“Afghanistan is more than just a ‘graveyard of empires’. It is a mother of vicious circles” is what Maureen Dowd, the renowned columnist for the New York Times wrote about the country when George Bush first addressed the nation and explained how the US would respond to the 9/11 attacks.
Those words may have been journalistic rhetoric then but have now become a synopsis of the perpetual warfare that the region has endured. Be it the army of Darius the Great of Achaemenid Empire or the modern Combined Joint Special Operations Task Force of the US, all have seen their objectives stalled.
The latter realization has paved the way for the American establishment to initiate a protocol that would finally see it end its active armed involvement in the country. Conversely, that realization has come at a time when the US finds itself locked in behind-the-scenes tussle with China and cannot afford to be perceived as weak on the global stage. Enter Pakistan.
While the US seeks to preserve its unipolar hegemony, Pakistan seeks to mend its own domestic woes. Imran Khan probably spoke at length privately with Donald Trump about the areas that the US can directly help it in i.e. getting favorable terms on the IMF agreement, the FATF affair, the economic aid etc. Trump, however, chose to specify one; Kashmir. More importantly, he offered to assist Pakistan in addressing this pickle by acting as mediator between Pakistan and the other stakeholder in the Kashmir affair i.e. India.
Ever since Nehru promised a plebiscite under UN supervision, India’s official position has remained the same: Kashmir is a bilateral issue between the states of Pakistan and India. Since then, offers of mediation from Zhou Enlai, Nikita Khrushchev, and Ronald Reagan have all received a lukewarm response from India citing the overt dismissal of mediation as an option.
Bilaterally, both sides have played their parts in exertions to reach a deal acceptable to India, Pakistan and more importantly, Kashmiris. Be it the “cricket diplomacy” by Zia-ul-Haq and Rajiv Gandhi in the late 1980s or the Lahore-Delhi bus route that resulted in the Lahore Declaration. Pervez Musharraf went to his ancestral home in Delhi after nearly 60 years, being greeted by an old guard that recognized him. And yet, these efforts have borne no fruits with Zia dying tragically in a plane crash and Gandhi falling victim to a Tamil suicide bomber. Contrariwise, the Kargil fiasco derailed the goodwill generated owing to the Sharif-Vajpayee summit while Musharaf’s efforts croaked with the Indian parliament attacks.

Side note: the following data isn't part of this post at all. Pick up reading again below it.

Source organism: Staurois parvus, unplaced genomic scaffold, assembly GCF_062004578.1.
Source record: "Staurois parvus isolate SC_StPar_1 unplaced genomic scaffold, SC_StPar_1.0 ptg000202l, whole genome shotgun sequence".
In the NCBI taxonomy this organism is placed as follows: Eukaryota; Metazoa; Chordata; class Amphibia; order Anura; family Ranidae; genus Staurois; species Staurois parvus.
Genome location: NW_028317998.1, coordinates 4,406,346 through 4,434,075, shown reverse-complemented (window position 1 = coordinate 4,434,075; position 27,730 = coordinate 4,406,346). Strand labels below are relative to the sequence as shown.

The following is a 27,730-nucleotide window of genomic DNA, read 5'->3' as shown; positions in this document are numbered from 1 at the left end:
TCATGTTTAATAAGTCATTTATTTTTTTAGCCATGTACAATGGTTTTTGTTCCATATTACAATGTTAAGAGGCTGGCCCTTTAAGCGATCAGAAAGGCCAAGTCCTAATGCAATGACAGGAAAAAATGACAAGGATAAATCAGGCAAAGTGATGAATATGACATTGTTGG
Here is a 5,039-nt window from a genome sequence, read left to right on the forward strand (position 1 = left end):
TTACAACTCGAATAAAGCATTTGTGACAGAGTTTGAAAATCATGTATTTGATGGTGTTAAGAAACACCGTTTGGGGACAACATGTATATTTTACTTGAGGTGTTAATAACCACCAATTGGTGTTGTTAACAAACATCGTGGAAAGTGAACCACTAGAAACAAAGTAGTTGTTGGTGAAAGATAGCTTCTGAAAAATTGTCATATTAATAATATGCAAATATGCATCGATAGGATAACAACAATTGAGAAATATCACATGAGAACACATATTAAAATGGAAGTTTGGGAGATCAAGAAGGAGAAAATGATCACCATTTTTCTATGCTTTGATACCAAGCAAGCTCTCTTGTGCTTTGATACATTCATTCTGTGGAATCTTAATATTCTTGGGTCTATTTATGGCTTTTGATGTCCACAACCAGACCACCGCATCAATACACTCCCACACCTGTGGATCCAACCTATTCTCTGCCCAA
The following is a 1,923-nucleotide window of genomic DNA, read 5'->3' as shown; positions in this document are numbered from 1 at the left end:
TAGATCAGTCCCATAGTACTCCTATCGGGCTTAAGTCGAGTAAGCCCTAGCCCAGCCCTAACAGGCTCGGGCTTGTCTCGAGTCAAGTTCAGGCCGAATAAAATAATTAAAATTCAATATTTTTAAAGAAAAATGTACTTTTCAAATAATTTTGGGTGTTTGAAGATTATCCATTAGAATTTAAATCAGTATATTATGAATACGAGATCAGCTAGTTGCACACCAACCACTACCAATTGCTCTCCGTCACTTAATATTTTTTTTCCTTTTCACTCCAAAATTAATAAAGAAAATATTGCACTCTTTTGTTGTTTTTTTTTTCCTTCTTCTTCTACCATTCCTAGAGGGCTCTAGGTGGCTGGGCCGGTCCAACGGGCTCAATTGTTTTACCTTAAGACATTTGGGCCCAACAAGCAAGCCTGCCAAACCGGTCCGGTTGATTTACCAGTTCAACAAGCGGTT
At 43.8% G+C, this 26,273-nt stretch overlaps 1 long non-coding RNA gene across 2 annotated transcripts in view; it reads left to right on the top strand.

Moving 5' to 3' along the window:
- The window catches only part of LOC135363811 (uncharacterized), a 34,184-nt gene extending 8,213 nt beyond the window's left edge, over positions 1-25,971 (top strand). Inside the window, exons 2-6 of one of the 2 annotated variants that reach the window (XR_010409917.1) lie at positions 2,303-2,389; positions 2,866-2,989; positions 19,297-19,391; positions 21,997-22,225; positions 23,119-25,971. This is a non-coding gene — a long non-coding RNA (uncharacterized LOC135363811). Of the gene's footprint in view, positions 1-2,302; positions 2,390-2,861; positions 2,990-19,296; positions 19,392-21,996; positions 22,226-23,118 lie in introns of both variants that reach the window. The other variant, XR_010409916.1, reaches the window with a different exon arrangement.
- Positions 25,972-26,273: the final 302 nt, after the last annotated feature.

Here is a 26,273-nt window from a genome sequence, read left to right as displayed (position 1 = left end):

However, the mood in Delhi seems to have become warmer with the current Indian government showing more affinity for mediation than any of its predecessors. It’s not essentially pragmatism at play rather a doctrine of necessity. India’s economic ambitions of matching China on the global stage rely heavily on creating a domestic market that can inspire investor confidence, both locally and globally. A scenario that’s virtually impossible for India unless it pacifies the Kashmiri question. Modi’s own rhetoric towards the country’s 200 million plus Muslims combined with the emerging tendency among the Kashmiri militants to take inspiration from the Afghan brand of Taliban has thawed Delhi’s indifferent attitude towards mediation.
In this game of triangular diplomacy, all parties have something to offer that the other parties want. For India, it’s the resolution in Kashmir to be mediated by the US. For its role as mediator and economic help, the US wants Pakistan to warrant three fundamental assurances i.e. implementation of constitutional law, getting the Taliban to negotiate with Ashraf Ghani, and the continued existence of the NDS and the 400,000 strong Afghan army.
The onus is now on the premier to deliver on all three fronts. These issues are further compounded in the face of the Taliban’s continued demand for absolute Islamic law and reservations at the existence of the present NDS and Afghan forces (most of whom were trained with the sole objective of fighting against the same Taliban). The Taliban have given indications that they’re willing to come to the negotiation table while the US may also show conformity in relation to their demands of Islamic law.
On face value, the visit by Imran Khan seems to be a success. Since the Pulwama attacks in early 2019, Modi has continually flaunted Pakistan’s diplomatic isolation as a major talking point. A talking point that may now very well come back to haunt him as Imran Khan continues his diplomatic tête-à-tête with China, Qatar, Iran, Russia, and the US.
is a lecturer at the Muslim Youth University. He has done his M.Phil from the National Defence University, Islamabad. Ousama writes on contemporary issues related to foreign policy and security.